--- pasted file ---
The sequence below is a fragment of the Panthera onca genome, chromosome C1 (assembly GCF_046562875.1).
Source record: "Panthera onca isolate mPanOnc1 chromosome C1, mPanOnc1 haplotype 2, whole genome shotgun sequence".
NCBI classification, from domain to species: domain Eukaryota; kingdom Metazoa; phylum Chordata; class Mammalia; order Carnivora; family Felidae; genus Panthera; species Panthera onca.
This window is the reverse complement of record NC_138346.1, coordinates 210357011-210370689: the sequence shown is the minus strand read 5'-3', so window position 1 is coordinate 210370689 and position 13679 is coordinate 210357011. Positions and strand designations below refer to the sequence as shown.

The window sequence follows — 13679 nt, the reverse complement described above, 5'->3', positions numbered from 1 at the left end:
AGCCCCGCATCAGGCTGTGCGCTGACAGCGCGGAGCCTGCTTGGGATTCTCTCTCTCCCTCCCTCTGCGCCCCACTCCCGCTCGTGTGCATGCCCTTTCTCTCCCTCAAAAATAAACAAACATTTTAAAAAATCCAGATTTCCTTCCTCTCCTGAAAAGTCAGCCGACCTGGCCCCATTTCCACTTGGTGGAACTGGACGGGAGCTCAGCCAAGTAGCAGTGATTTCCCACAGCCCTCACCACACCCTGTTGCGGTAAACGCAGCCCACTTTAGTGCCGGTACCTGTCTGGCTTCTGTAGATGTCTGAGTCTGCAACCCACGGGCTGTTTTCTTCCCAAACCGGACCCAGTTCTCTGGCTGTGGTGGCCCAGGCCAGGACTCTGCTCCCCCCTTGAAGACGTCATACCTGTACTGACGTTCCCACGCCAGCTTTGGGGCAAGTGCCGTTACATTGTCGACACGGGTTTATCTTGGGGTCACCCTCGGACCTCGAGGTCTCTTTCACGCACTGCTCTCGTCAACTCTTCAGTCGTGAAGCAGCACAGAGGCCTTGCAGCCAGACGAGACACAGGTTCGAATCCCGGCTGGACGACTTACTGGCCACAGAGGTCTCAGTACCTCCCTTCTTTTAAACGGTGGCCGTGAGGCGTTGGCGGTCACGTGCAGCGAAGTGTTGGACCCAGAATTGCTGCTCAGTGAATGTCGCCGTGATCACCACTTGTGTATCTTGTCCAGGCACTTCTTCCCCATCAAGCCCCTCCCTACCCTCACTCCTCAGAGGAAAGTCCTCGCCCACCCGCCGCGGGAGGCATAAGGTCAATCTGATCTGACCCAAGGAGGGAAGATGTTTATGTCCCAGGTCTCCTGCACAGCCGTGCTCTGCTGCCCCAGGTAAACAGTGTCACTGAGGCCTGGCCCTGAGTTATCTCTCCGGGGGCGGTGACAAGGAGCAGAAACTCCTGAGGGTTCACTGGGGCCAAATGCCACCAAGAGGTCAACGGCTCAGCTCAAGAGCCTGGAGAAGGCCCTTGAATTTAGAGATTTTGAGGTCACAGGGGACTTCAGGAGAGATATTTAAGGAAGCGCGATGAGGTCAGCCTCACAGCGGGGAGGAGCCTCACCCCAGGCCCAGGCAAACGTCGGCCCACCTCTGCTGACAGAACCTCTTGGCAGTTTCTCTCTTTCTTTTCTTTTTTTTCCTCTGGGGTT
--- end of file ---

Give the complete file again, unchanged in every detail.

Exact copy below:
The sequence below is a fragment of the Panthera onca genome, chromosome C1 (assembly GCF_046562875.1).
Source record: "Panthera onca isolate mPanOnc1 chromosome C1, mPanOnc1 haplotype 2, whole genome shotgun sequence".
NCBI classification, from domain to species: domain Eukaryota; kingdom Metazoa; phylum Chordata; class Mammalia; order Carnivora; family Felidae; genus Panthera; species Panthera onca.
This window is the reverse complement of record NC_138346.1, coordinates 210357011-210370689: the sequence shown is the minus strand read 5'-3', so window position 1 is coordinate 210370689 and position 13679 is coordinate 210357011. Positions and strand designations below refer to the sequence as shown.

The window sequence follows — 13679 nt, the reverse complement described above, 5'->3', positions numbered from 1 at the left end:
AGCCCCGCATCAGGCTGTGCGCTGACAGCGCGGAGCCTGCTTGGGATTCTCTCTCTCCCTCCCTCTGCGCCCCACTCCCGCTCGTGTGCATGCCCTTTCTCTCCCTCAAAAATAAACAAACATTTTAAAAAATCCAGATTTCCTTCCTCTCCTGAAAAGTCAGCCGACCTGGCCCCATTTCCACTTGGTGGAACTGGACGGGAGCTCAGCCAAGTAGCAGTGATTTCCCACAGCCCTCACCACACCCTGTTGCGGTAAACGCAGCCCACTTTAGTGCCGGTACCTGTCTGGCTTCTGTAGATGTCTGAGTCTGCAACCCACGGGCTGTTTTCTTCCCAAACCGGACCCAGTTCTCTGGCTGTGGTGGCCCAGGCCAGGACTCTGCTCCCCCCTTGAAGACGTCATACCTGTACTGACGTTCCCACGCCAGCTTTGGGGCAAGTGCCGTTACATTGTCGACACGGGTTTATCTTGGGGTCACCCTCGGACCTCGAGGTCTCTTTCACGCACTGCTCTCGTCAACTCTTCAGTCGTGAAGCAGCACAGAGGCCTTGCAGCCAGACGAGACACAGGTTCGAATCCCGGCTGGACGACTTACTGGCCACAGAGGTCTCAGTACCTCCCTTCTTTTAAACGGTGGCCGTGAGGCGTTGGCGGTCACGTGCAGCGAAGTGTTGGACCCAGAATTGCTGCTCAGTGAATGTCGCCGTGATCACCACTTGTGTATCTTGTCCAGGCACTTCTTCCCCATCAAGCCCCTCCCTACCCTCACTCCTCAGAGGAAAGTCCTCGCCCACCCGCCGCGGGAGGCATAAGGTCAATCTGATCTGACCCAAGGAGGGAAGATGTTTATGTCCCAGGTCTCCTGCACAGCCGTGCTCTGCTGCCCCAGGTAAACAGTGTCACTGAGGCCTGGCCCTGAGTTATCTCTCCGGGGGCGGTGACAAGGAGCAGAAACTCCTGAGGGTTCACTGGGGCCAAATGCCACCAAGAGGTCAACGGCTCAGCTCAAGAGCCTGGAGAAGGCCCTTGAATTTAGAGATTTTGAGGTCACAGGGGACTTCAGGAGAGATATTTAAGGAAGCGCGATGAGGTCAGCCTCACAGCGGGGAGGAGCCTCACCCCAGGCCCAGGCAAACGTCGGCCCACCTCTGCTGACAGAACCTCTTGGCAGTTTCTCTCTTTCTTTTCTTTTTTTTCCTCTGGGGTT